With a presidential election upon us this year, voter ID is once again a big issue in the US. So as to ensure that every voter in November’s ballots is indeed who they claim to be, many believe that voters should be required to show their driver’s license (the de facto form of ID for US citizens) or state-issued non-driver’s photo ID when voting. However, when one considers that 10 percent of voting-age US citizens do not have either of these forms of identification, this seems an unfair requirement.
The voter ID debate is really a symptom of a much bigger issue today: there is no universal form of secure and verifiable identification in the United States. The US has state-issued driver’s licenses or ID cards – again, which not everyone has – and federally-issued social security cards. The social security card was never meant to be a national form of identification or to prove ownership, so it is entirely insecure in its present form and lends itself to identity theft. Now, with identity theft consistently the number one complaint to the Federal Trade Commission for the last twelve years, you could say the US is facing ‘a crisis of identity’.
CNN contributor David Frum (also a contributing editor at Newsweek and The Daily Beast) brought this issue to light in an article this week. In his opinion piece, Frum argues for a universal and reliable form of personal identification. Frum says,
“On its face, it would carry only your name and image. That’s all most people need most of the time to confirm your identity; for example, when checking the name on your airline ticket against the person bearing the ticket…. Information beyond face and name would be encrypted inside the card and would be divulged only to specific scanners… Voting places would read only ‘eligible to vote?’”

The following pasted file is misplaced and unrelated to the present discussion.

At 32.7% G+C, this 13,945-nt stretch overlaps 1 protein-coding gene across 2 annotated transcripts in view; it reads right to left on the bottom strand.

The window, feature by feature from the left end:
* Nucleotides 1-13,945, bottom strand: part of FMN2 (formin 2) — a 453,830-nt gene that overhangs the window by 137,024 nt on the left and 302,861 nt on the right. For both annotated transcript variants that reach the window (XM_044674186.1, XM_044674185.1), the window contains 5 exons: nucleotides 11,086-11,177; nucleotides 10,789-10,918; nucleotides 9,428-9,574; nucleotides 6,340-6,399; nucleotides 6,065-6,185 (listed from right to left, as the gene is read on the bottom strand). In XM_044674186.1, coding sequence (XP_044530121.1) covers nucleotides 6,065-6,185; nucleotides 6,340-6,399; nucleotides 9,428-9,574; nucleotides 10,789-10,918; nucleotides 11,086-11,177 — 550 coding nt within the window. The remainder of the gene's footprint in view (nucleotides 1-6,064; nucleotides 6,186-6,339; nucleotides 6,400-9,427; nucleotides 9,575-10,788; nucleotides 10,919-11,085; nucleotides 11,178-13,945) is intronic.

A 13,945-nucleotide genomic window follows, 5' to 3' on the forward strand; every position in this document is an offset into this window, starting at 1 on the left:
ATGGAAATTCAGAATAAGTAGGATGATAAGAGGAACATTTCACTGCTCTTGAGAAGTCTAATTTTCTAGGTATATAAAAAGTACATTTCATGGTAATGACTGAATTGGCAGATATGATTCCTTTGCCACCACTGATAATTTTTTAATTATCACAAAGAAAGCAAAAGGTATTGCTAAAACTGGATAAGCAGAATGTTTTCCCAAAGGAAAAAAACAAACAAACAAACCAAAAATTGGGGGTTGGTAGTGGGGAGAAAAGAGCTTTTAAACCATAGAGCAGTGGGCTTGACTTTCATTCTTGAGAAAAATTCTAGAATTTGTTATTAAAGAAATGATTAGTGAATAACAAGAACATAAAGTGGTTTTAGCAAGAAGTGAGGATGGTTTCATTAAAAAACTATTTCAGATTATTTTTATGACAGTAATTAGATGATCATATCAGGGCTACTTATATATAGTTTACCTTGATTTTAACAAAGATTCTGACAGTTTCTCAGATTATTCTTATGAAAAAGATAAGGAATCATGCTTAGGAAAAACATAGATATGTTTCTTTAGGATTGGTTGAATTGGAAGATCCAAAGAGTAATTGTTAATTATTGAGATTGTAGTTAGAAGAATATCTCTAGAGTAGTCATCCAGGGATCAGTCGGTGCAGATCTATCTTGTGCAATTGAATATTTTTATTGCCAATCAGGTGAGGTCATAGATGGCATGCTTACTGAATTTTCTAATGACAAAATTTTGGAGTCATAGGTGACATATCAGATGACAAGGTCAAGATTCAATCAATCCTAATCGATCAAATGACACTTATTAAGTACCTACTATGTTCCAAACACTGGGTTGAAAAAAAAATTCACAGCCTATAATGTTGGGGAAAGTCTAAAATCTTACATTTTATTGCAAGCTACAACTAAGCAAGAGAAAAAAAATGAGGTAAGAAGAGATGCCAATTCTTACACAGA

What Frum describes, and what I have been advocating for many years, is a trusted digital identity credential based on smart card technology. This is the same technology we use today in the US for our passports and to secure our government employees. This credential could prove your identity in person or online, stop others from pretending to be you, and prevent others from using your identity credential if lost or stolen. We could offer this in the form of a brand new credential for US citizens.
Another way we can accomplish this is by upgrading the Social Security card. If the Social Security card became a smart card, each citizen could be issued with a PIN or leverage their biometric information (i.e., fingerprint – which is matched inside the card thus not requiring a national biometrics database) to be associated with their social security number. Only the legitimate card holder could verify their presence to the card which would then release the SSN or indicate proof of citizenship. It would not be necessary to print the SSN on the card as it can be securely maintained within the chip and only released when the citizen decides to allow it to be read. This would make the ability to use the Social Security number for fraud or to illegally obtain government services very difficult; it could possibly eliminate this fraud entirely.
Through Gemalto’s work on several e-ID projects throughout the world, I know that digital ID credentials based on smart card technology truly work to secure identities. And I believe that providing a reliable and trusted form of ID to US citizens is only way to solve our identity crisis, and allow secure access to government services, including voting.